BigLaw lawyers with any interest in potentially moving to a boutique law firm, should be aware of some recent reporting and discussion about developments in the legal marketplace, in particular those related to the state of BigLaw.
Much has been written on the subject of why lawyers are moving from BigLaw to boutiques and what’s required to make those moves successful. This blogpost is in fact a follow up to a blogpost I’d written recently about whether BigLaw lawyers should leave for boutiques.
I thought here I’d outline the current state of BigLaw with an aim to helping BigLaw lawyers understand what the macro-situation is for BigLaw and whether they ought to be seriously considering a move to a boutique. And the answer to that question — is yes. Below is an overview of some of the most recent analysis and commentary by some of the top observers of BigLaw which led me to come to that conclusion.
The state of BigLaw in 2014
BigLaw is not adapting
BloombergBusinessweek reported in an article last week that “in 2014, large law firms will continue to face challenges in the new year, [citing] legal search consultants at Major, Lindsey & Africa”, who stated: “’Our message in our last advisory was clear: BigLaw, it is time to adapt or die. We think this same message is equally true as we head into 2014. Only more so.’”
“The key to a firm’s long-term success” [according to Major, Lindsey & Africa] “will depend on strong and flexible leaders whose strategy reflects the realities of the legal market and a will to change the status quo. Leaders must “query whether the traditional leadership models and strategies have run their course, or, at the very least, whether firm chairs and managing partners should continue to practice while attempting to oversee such a vast business enterprise.”
BigLaw is losing market share while utilizing failed management strategies
Ron Friedmann, consultant to the legal services sector recently wrote on Prism Legal Blog (citing a recent study by The Center for the Study of the Legal Profession at Georgetown Law and Thomson Reuters Peer Monitor): “The dominant law firm strategy today is trying to grow by merger or lateral hiring. The report questions whether growth is the right strategy.” Friedmann cites intense competition in the legal services sector as having “resulted in clients moving work from (A) law firms to in-house lawyers and (B) pedigreed” firms (AmLaw 20 and Magic Circle) to “non-pedigreed” ones.”
NewLaw is becoming an increasingly formidable challenger to BigLaw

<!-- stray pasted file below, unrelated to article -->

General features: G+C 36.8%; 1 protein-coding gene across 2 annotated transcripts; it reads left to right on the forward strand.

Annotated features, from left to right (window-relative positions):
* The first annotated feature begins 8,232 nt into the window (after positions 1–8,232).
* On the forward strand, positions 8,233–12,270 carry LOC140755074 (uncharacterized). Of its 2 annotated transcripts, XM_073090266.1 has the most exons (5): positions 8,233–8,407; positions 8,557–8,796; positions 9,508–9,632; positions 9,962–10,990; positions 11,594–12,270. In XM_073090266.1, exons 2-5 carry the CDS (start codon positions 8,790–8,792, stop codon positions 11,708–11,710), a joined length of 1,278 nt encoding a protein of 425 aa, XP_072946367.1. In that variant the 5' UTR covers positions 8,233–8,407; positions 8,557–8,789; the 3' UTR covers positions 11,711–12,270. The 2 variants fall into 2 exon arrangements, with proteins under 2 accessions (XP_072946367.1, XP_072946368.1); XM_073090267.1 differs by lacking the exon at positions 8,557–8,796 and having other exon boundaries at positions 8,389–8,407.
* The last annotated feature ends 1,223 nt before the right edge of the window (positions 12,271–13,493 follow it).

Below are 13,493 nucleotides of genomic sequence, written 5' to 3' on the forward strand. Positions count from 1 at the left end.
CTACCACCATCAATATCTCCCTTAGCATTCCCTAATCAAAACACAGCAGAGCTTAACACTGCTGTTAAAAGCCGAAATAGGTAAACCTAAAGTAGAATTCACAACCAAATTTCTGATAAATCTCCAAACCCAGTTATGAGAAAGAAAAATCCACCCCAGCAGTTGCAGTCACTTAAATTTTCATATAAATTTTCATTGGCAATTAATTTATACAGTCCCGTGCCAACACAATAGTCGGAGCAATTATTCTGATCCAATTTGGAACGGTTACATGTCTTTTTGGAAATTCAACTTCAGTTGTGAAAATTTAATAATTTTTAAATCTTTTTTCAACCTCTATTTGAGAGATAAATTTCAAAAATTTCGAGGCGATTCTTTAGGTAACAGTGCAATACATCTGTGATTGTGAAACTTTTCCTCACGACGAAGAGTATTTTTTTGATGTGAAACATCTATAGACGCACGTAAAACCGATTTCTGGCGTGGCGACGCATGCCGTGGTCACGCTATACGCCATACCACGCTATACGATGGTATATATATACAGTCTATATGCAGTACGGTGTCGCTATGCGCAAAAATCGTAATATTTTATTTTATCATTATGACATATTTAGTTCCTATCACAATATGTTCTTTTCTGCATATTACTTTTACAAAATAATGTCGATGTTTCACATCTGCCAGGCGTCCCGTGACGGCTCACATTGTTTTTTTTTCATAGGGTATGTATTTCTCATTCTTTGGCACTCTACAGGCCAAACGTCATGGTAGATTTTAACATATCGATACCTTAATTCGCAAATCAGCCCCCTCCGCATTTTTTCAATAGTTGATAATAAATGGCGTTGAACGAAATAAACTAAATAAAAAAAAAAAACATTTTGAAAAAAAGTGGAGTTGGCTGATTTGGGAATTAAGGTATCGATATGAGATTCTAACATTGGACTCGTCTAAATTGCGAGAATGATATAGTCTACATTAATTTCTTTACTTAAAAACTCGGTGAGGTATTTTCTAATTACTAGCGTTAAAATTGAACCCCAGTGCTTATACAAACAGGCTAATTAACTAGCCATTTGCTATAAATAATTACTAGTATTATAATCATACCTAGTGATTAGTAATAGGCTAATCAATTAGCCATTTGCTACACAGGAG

Downward demand for legal services, intense price competition, disruptive technologies and the increasingly sophisticated challenge to BigLaw from what is known in the industry as NewLaw, coupled with the resistance by [large] law firms to adopt necessary innovations or changes necessary to compete effectively (as Eva Bruch outlined in her review of a recent book by Dr George Beaton entitled NewLaw New Rules) – will likely continue to be a drag on BigLaw’s ability to compete for market share
BigLaw either needs to change, or face elimination from the market
In a recent article in JD Supra about what legal sector consultants believe should be top priorities for law firms in 2014, “Jordan Furlong, principal at Edge International and senior consultant at Stem Legal [outlined his belief that]: “2014 will be the year that law firms either get serious about making themselves into competitive businesses, or start planning for their elimination from the market.”
Why BigLaw lawyers should be assessing alternative employment
What appears clear from the state of the legal market going into 2014, and in particular BigLaw is:
- BigLaw is facing intense competition from numerous angles, and that competition is going to intensify
- BigLaw is not responding quickly enough — or at all — to these challenges
- BigLaw management is unlikely to substantively change management practices that are not working effectively.
- Some of the most well-respected observers of BigLaw believe that BigLaw faces continued staff losses, lowered revenue and profitability, and even the possibility that some firms may not survive.
With all these headwinds, crosswinds and lack of apparent nimble and informed decision-making within BigLaw, I believe lawyers now practicing in BigLaw firms should carefully assess where they might find alternative employment in the future. And establishing or joining a boutique certainly ought to be among the top options to consider.
Interested in improving your law firm’s business development efforts? Contact John Grimley, Editor & Publisher of Asia Law Portal, for a discussion: